The message of Your Legacy of Love: Realize the Gift in Goodbye became especially relevant to me last week after my nephew was in a freak accident that left him brain dead and on life support.
English author, Gemini Adams, learned the lessons she shares in her book after her mother died when she (Gemini) was only twenty one.
Gemini learns that the needs of the bereaved go beyond those items traditionally included in one’s last will and testament (home, money, and belongings). Although these helped to get her and her younger brother on their feet, Gemini struggled to cope for a decade in a world that didn’t understand her grief. Not having “Mum,” her cheerleader, to share holidays or life’s milestones, such as a true love or a new job, created a huge void. While her friends and colleagues thought she should be “over it by now,” Gemini needed her mum to place life’s challenges and disappointments into perspective. (Gemini’s father had since remarried and was not actively involved in their lives…not yet.)
After a decade of suffering, Gemini Adams began researching the needs of the bereaved and discovered a significant majority who lost a loved one would have rather received a legacy of love than what is imparted through a traditional estate plan.
A “legacy of love” as Adams describes it includes the emotional assets and tools our soon-to-depart loved ones leave to help us cope in the world without them.
Its ingredients are as diverse as the people creating them. Many opt for a celebration of life instead of a traditional and typically more somber funeral. Others who have time to plan (e.g., over a lengthy illness) compose letters, audio or video messages for children to view at significant milestones in their lives (birthday, holiday, graduation, marriage, first child). Some choose unique ways to serve as a gentle reminder for their surviving loved ones’ lives. One gave a tree sapling as a symbol of renewal and growth with the changing seasons. Others provide a list of their favorite music or places they liked to visit and how/why these were meaningful to them. Depending on their energy and ambition, few even write or record their story in a book or CD, such as The Last Lecture on YouTube.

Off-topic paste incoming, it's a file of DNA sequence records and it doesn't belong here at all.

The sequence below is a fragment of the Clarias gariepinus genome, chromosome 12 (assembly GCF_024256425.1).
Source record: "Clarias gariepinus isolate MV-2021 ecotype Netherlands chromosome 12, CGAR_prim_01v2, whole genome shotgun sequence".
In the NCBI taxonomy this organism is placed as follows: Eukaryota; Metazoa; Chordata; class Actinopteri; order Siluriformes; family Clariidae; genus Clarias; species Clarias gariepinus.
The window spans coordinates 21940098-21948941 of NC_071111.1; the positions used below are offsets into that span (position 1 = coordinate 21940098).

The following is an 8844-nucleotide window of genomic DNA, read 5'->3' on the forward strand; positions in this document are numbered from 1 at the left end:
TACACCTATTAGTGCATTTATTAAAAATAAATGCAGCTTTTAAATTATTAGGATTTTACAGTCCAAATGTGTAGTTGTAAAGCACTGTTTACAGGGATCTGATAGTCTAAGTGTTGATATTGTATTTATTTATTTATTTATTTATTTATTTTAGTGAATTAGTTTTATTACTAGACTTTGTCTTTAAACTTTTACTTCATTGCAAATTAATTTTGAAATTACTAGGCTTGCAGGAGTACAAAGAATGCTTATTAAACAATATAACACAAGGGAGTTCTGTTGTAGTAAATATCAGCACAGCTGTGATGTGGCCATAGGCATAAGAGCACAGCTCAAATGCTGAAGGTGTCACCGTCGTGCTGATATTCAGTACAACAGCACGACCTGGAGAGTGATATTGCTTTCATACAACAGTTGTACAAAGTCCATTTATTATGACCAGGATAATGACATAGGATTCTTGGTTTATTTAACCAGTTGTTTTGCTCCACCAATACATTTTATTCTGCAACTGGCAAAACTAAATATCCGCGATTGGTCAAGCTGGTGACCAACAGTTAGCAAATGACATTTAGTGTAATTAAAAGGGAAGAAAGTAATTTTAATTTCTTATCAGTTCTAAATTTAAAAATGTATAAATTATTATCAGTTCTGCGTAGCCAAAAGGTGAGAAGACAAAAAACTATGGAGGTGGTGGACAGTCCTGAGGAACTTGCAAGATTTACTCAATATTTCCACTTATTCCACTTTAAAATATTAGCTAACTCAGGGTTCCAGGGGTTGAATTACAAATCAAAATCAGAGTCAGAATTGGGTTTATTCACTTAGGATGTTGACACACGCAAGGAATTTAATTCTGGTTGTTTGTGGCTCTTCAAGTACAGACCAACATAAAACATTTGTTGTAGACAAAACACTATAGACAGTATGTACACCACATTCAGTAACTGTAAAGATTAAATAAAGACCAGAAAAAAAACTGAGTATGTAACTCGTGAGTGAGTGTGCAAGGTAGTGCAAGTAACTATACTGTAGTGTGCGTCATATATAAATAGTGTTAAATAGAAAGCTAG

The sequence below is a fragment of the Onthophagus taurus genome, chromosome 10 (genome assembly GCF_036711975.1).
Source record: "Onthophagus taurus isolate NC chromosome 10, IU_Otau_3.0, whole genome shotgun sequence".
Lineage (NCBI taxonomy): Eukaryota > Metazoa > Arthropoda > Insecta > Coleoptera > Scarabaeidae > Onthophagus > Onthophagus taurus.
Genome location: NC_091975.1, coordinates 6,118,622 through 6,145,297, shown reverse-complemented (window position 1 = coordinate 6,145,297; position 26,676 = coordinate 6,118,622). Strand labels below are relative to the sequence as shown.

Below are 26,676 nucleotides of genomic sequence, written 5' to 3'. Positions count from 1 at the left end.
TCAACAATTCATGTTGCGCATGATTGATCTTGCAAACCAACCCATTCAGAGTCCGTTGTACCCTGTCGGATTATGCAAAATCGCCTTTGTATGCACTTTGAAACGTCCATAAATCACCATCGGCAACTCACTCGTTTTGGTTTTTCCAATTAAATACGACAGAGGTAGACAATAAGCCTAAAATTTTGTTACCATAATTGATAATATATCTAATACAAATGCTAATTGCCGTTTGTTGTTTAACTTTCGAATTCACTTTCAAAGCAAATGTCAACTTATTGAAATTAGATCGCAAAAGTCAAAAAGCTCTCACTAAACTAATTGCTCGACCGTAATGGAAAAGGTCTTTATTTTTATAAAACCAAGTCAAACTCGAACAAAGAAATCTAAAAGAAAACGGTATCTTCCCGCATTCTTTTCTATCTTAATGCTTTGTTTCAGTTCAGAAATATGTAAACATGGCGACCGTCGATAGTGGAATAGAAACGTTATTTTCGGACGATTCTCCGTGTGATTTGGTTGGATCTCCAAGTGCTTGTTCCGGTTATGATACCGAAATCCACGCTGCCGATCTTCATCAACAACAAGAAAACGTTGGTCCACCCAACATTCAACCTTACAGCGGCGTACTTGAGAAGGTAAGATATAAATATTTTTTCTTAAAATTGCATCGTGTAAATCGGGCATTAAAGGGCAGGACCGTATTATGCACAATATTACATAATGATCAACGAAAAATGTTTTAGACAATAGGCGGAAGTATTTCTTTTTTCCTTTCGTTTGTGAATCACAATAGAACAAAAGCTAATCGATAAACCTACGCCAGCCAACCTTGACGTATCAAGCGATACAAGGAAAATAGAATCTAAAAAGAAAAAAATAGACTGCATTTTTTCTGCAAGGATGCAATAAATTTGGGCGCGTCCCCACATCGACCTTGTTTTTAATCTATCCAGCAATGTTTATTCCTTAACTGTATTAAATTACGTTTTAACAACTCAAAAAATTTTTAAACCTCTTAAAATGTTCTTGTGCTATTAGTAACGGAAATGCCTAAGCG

We spend time more planning a vacation…
Despite the discomfort this topic causes for many in our culture; especially to those of us who are leading fun, healthy, and active lives; thinking about our own legacy of love will illuminate the life we choose to live. Gemini emphasizes, if we start thinking about it now, while we have the time and energy, instead of when we are weakened and stressed during the last weeks of our lives, we may open the gates toward a more purposeful, peaceful, and meaningful life.
The irony of this, Adams adds, is that we spend more time planning a vacation than preparing for the day we are no longer in our loved ones’ lives.
Gemini’s emphasis on creating a legacy of love by sharing others’ examples and including excerpts from her journal makes her point compelling. The only thing missing was her legacy of love. (She has assured me she has one and may include excerpts in a revised edition.)
At the end of Your Legacy of Love are strong resource sections including: Recommended Viewing (videos), Recommended Reading, and Recommended Websites; plus a detailed Index.
Since her mother’s passing, Gemini Adams has reconnected with her father.
My nephew–just 20 years old–a fun-loving kid who suffered the consequences of a freak accident, lies in the ICU for the eleventh day. With only his brain stem functioning and machines helping his heart pump blood to his organs, his mom had decided to remove her only child off life support today. (His biological father died years earlier.) Soon she will be left with only memories of her son and begin serving an unforgettable life sentence of loss. My heart also feels for his girlfriend. Her life will be forever changed by losing her love at such a young age.
Despite how sad our family feels right now, my nephew’s legacy will soon be apparent through our shared memories and by the lives saved or extended from his donated body parts.
The latter, in my opinion, is a far greater legacy of love than money can buy.
Brenda Avadian, MA (Reviewed September 23, 2010)